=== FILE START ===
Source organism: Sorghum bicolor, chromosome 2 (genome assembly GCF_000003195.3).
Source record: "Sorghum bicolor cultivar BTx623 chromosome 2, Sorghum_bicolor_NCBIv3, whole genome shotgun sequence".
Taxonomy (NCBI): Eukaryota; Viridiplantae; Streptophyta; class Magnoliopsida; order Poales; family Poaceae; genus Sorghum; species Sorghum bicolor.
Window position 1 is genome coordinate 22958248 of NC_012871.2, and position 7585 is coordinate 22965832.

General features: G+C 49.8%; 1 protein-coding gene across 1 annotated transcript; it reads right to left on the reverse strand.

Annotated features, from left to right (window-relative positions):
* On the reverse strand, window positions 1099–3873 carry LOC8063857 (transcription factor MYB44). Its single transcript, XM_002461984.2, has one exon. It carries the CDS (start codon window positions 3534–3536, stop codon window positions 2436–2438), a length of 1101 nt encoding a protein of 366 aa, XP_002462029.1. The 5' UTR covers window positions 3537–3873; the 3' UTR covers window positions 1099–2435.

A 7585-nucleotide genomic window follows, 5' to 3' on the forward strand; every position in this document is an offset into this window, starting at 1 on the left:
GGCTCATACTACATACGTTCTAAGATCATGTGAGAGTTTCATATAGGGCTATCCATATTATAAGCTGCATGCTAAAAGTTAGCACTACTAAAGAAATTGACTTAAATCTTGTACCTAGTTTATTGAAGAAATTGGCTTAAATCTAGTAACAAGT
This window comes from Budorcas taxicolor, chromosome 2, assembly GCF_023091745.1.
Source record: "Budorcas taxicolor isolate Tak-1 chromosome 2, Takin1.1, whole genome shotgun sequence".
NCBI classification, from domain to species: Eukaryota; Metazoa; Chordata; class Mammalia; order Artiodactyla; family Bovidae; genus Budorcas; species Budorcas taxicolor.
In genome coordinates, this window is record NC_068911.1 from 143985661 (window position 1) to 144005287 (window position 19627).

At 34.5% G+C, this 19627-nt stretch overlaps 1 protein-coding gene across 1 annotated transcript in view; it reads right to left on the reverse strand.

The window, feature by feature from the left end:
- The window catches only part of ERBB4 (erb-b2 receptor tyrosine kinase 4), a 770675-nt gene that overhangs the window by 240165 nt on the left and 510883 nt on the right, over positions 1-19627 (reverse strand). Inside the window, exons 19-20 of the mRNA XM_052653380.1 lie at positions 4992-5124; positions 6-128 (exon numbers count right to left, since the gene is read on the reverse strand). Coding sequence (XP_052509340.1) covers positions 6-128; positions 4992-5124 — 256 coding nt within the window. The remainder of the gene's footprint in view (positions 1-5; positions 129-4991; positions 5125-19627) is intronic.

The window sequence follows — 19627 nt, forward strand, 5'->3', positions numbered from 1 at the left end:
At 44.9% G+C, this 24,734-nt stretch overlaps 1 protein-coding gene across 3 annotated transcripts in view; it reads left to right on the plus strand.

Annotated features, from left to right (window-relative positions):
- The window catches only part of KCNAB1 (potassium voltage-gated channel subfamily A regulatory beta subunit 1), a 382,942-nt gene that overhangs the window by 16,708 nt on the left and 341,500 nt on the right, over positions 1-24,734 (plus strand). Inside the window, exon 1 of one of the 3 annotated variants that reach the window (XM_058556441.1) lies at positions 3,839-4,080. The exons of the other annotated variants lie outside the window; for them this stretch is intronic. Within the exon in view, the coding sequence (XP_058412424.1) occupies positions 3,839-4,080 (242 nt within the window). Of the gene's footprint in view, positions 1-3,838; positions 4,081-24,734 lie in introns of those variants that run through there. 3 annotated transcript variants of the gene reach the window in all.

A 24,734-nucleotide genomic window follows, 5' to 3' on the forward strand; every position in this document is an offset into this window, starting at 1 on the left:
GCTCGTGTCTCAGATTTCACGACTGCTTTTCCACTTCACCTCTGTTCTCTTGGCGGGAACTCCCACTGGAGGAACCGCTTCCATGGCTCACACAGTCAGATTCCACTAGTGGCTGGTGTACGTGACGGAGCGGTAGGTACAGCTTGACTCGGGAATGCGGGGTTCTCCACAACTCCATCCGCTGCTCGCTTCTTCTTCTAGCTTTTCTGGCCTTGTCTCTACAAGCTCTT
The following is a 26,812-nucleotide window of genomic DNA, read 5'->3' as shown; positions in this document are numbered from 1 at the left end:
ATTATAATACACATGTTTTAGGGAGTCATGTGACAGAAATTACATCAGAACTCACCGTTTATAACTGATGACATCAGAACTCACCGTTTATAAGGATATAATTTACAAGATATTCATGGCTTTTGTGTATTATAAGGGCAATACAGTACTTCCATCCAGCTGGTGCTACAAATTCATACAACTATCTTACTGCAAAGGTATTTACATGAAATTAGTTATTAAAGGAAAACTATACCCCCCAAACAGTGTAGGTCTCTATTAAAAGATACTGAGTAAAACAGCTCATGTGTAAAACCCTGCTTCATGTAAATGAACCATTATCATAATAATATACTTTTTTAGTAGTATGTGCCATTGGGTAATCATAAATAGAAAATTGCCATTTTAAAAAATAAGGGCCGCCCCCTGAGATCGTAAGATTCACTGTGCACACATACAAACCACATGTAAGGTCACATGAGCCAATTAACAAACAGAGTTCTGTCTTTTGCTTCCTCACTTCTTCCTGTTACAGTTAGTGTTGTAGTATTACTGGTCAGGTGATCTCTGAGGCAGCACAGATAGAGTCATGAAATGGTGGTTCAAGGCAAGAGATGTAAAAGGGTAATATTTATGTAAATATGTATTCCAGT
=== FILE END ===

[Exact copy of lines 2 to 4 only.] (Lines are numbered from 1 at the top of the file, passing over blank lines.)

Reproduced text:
Source record: "Sorghum bicolor cultivar BTx623 chromosome 2, Sorghum_bicolor_NCBIv3, whole genome shotgun sequence".
Taxonomy (NCBI): Eukaryota; Viridiplantae; Streptophyta; class Magnoliopsida; order Poales; family Poaceae; genus Sorghum; species Sorghum bicolor.
Window position 1 is genome coordinate 22958248 of NC_012871.2, and position 7585 is coordinate 22965832.